Saturday, March 3, 2012

Best Buy Needs to Change

12 years ago I got my first job. It was part time selling computers at my local Best Buy in Toledo, OH. I was an incredibly shy kid and as a result I almost didn't get hired. The sales manager at the time asked me to sell him a pen in an interview, a task I found incredibly difficult. I didn't know how to sell, all I knew was that I loved computers and I loved browsing the aisles at Best Buy looking at the newest stuff. I wanted to work there, partly because it looked cool, and partly because, well, there was a great employee discount.

I got lucky. That store actually had two sales managers and Larry Neal, the other manager, saw something in me that I honestly didn't see in myself. Larry taught me that even if you're a shy, introverted person you can put on a persona of a salesman. I went on to be a pretty successful part timer at that store. I made MVP a couple times and consistently hit my numbers.

So you could say that I owe Larry and Best Buy a debt of gratitude. That job was my first chance to learn how to interact with strangers. It taught me how to make a convincing argument, how to present myself as helpful and sincere when working with people. I've learned a lot at every job I've ever had but I probably grew more as a person working for Best Buy than any job I've had since.

I tell this story to make it clear than I'm not a Best Buy "hater." Quite the opposite in fact. I used to love opening up their Sunday flier and seeing what new cool stuff was on sale. I still shop there every black friday and I have camped on their sidewalk on thanksgiving night more times than I can remember (seriously the cold has wiped out my memories.) I am a fan through and though, but like many fans of a franchise on the downswing my hope is dwindling.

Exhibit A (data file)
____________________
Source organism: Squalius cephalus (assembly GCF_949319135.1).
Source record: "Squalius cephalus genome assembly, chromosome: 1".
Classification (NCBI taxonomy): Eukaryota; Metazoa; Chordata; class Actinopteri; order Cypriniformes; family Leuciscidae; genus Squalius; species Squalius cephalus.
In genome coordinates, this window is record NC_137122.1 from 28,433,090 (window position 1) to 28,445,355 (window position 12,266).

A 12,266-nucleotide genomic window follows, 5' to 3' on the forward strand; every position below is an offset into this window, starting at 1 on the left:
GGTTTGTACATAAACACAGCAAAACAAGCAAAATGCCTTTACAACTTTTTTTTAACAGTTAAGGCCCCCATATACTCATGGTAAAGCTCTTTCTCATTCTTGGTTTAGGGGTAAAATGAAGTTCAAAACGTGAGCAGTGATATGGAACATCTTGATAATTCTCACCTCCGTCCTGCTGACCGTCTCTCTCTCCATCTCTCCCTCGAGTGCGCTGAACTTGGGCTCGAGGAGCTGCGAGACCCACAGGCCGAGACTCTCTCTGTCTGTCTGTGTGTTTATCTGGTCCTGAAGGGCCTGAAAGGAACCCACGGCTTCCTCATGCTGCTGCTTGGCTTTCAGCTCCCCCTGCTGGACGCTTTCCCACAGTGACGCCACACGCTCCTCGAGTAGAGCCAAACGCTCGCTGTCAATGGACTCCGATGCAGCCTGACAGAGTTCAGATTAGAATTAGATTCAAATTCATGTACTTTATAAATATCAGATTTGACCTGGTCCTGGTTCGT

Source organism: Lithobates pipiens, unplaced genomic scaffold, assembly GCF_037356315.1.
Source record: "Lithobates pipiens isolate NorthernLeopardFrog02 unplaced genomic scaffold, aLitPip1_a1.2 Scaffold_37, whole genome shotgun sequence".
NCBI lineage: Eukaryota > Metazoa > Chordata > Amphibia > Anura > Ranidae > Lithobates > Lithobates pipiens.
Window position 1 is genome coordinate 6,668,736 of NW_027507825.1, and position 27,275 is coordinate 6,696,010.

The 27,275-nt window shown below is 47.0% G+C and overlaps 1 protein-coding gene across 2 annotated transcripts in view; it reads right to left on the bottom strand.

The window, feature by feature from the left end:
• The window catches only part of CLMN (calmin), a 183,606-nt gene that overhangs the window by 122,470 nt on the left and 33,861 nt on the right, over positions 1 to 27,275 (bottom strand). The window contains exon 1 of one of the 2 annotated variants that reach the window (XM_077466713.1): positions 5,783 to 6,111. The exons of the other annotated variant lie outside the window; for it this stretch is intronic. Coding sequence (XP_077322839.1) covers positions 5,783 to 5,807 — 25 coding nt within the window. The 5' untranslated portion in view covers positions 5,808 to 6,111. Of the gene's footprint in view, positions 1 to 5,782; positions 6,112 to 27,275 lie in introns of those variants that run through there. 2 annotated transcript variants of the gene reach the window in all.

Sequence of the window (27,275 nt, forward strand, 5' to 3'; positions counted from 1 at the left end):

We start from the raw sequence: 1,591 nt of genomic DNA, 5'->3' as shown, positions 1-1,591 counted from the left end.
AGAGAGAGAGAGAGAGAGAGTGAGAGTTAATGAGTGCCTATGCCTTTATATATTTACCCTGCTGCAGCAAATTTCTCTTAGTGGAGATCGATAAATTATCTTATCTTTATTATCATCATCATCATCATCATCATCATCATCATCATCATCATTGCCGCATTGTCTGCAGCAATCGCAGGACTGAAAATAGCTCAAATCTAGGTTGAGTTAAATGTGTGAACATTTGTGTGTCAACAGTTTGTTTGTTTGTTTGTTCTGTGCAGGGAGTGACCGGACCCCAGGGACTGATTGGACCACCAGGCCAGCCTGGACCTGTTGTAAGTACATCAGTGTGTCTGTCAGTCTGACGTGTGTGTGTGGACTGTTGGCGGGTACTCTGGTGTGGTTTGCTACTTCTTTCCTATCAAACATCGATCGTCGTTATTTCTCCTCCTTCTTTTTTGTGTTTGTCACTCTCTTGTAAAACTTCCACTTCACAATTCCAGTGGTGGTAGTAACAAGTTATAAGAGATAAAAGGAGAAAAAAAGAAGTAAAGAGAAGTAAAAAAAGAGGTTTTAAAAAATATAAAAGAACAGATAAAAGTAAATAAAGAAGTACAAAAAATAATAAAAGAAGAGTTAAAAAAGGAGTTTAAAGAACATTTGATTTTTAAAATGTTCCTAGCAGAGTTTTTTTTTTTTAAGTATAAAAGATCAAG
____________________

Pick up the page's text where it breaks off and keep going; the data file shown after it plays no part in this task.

In the past 3 years I cannot claim one situation where I've had a good experience shopping at a Best Buy. That isn't to say they are overtly bad, we're not talking style interactions with employees or pseudo-scams. My problems have been much more subtle but I believe the issues I'm encountering will do more to hurt their brand than even the biggest of PR disasters. Their's will be a death by empathy as their customer base realizes that and their other online competitors are simply more convenient and a better shopping experience than walking into a Best Buy.